- Associated Press - Monday, April 20, 2015

LOS ANGELES (AP) - Mayor Eric Garcetti on Monday proposed a nearly $8.6 billion city budget that adds millions for police and public safety programs and services such as tree trimming and sidewalk repair.

With a predicted rise in tax revenue, Garcetti’s spending plan for the fiscal year starting July 1 would maintain funding for 10,000 police officers; outfit 7,000 LAPD officers with body cameras; add $5.5 million for the city’s anti-gang program and expand a domestic abuse response program.

The proposal comes as LA deals with its first spike in violent crime in a decade.

The budget also provides money to hire and train 180 new firefighters.

The balanced budget is larger than that for several states. It relies on increased tax revenues as the city emerges from the recession. In his introduction, Garcetti said construction and tourism were soaring.

He said the value of construction in the city reached $6.4 billion last year, exceeding the pre-recession peak; the city had a record 43.4 million visitors; hotels broke a city record with an average occupancy rate of 79 percent and 70,000 more people were employed since July 2013, marking the fastest employment rise in more than a decade.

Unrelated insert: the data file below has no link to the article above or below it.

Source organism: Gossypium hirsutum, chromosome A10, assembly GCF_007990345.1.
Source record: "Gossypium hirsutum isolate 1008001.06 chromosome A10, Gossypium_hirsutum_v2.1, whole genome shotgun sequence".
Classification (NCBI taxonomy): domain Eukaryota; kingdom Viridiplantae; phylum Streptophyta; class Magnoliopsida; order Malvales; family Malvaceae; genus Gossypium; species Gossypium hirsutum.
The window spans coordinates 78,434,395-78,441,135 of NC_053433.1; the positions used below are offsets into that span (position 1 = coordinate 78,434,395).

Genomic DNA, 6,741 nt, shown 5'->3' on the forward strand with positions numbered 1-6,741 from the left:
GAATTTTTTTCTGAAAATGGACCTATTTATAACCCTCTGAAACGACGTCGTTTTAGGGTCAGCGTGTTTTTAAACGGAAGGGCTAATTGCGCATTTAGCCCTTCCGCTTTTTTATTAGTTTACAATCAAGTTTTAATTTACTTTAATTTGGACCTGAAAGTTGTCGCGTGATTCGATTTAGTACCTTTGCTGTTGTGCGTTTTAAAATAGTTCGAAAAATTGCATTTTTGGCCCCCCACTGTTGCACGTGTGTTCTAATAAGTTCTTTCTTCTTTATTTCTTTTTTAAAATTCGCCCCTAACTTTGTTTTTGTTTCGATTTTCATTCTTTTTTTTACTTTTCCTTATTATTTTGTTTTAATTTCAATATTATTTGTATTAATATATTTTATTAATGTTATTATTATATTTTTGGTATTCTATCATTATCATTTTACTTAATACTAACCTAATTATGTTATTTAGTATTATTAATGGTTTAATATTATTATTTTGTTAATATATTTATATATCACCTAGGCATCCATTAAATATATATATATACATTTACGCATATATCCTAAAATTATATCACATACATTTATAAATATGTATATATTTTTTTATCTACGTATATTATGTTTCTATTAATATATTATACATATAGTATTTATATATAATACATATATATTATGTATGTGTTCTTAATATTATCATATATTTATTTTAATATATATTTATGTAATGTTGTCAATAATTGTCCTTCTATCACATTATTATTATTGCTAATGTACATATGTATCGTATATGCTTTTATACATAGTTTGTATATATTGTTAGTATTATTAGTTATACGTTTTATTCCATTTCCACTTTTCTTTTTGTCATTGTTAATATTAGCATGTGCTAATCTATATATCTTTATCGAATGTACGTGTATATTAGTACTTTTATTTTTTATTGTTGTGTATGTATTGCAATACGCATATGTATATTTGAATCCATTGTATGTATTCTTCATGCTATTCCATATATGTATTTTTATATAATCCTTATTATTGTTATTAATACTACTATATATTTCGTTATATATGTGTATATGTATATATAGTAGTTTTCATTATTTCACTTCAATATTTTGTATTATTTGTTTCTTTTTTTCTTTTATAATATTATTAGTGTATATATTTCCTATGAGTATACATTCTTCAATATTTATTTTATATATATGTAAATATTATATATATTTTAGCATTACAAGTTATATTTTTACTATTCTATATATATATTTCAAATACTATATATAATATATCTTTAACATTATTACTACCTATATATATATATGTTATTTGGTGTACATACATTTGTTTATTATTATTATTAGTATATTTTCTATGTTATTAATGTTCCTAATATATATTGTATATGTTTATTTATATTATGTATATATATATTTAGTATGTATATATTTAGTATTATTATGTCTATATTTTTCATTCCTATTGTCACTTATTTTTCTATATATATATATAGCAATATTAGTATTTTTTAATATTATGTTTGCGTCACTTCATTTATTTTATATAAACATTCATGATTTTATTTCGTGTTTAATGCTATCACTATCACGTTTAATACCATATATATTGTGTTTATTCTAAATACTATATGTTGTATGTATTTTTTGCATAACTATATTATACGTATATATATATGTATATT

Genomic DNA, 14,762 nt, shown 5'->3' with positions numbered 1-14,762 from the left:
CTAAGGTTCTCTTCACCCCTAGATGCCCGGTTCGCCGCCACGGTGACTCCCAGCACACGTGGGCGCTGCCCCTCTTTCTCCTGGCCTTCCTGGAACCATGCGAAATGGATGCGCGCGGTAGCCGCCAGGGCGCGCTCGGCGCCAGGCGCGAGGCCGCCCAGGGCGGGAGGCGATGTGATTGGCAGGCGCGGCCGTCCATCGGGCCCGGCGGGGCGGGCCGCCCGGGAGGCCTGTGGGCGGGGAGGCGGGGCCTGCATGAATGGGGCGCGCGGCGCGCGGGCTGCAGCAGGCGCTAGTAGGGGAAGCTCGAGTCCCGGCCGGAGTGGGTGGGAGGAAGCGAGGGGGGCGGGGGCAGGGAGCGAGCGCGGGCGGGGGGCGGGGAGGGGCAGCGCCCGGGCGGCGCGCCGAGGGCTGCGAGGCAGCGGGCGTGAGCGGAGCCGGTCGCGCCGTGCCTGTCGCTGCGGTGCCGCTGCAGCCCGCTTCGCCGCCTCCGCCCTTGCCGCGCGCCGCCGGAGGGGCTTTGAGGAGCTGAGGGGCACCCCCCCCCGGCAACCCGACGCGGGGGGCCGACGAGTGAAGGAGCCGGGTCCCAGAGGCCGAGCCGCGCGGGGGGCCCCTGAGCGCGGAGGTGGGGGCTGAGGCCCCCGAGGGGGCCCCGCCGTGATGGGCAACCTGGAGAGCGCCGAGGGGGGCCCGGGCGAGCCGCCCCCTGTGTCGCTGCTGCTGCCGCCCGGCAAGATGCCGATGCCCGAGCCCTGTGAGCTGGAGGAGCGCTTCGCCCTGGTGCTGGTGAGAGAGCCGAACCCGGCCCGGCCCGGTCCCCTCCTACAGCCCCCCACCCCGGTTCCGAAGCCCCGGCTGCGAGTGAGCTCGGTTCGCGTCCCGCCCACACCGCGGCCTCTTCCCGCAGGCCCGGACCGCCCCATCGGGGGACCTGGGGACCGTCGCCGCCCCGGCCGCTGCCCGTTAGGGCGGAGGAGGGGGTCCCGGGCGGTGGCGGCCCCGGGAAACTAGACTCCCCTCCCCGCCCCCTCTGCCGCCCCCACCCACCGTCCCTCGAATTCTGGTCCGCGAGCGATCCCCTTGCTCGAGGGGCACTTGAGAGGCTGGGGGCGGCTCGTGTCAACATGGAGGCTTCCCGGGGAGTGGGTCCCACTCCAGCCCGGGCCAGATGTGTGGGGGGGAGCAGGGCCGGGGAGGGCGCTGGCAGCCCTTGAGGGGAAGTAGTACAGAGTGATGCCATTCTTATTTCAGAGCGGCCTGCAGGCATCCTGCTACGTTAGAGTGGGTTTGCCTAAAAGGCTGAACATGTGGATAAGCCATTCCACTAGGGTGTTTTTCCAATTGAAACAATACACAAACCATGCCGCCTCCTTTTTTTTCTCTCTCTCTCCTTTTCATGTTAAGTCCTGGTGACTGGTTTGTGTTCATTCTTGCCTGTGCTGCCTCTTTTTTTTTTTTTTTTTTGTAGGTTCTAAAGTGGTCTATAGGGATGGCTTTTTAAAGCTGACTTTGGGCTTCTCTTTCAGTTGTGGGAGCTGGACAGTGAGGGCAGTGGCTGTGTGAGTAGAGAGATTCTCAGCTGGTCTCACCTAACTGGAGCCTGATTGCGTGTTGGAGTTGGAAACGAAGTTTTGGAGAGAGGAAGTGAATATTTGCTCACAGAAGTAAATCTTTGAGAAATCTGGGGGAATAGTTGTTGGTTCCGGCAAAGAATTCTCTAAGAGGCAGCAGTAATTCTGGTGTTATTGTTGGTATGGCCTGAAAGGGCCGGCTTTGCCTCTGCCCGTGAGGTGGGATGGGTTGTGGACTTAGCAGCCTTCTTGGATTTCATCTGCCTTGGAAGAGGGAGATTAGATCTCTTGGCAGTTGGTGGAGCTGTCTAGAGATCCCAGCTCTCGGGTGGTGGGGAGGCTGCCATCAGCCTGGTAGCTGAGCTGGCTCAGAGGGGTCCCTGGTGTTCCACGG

The budget also emphasizes what Garcetti calls his “back to basics” agenda. It would add millions for fixing potholes, repairing sidewalks and doubling the budget for tree trimming to cover more than 57,000 trees. It provides an additional $4.1 million to expand street-cleaning and adds money for 1,200 new trash bins.

About $31 million would be budgeted for sidewalk repairs. Earlier this month, the city agreed to spend $1.4 billion over 30 years on sidewalk repair in a settlement of a lawsuit filed by disabled residents.

The spending plan also will provide $10 million for the Affordable Housing Trust Fund to provide low-income housing.

It also sets aside $435 million in reserves.

The proposal assumes there won’t be any raises for about 20,000 city employees. However, contract negotiations have stalled and raised the possibility of a strike.

A City Council committee will begin holding public hearings on the budget proposal later this month.

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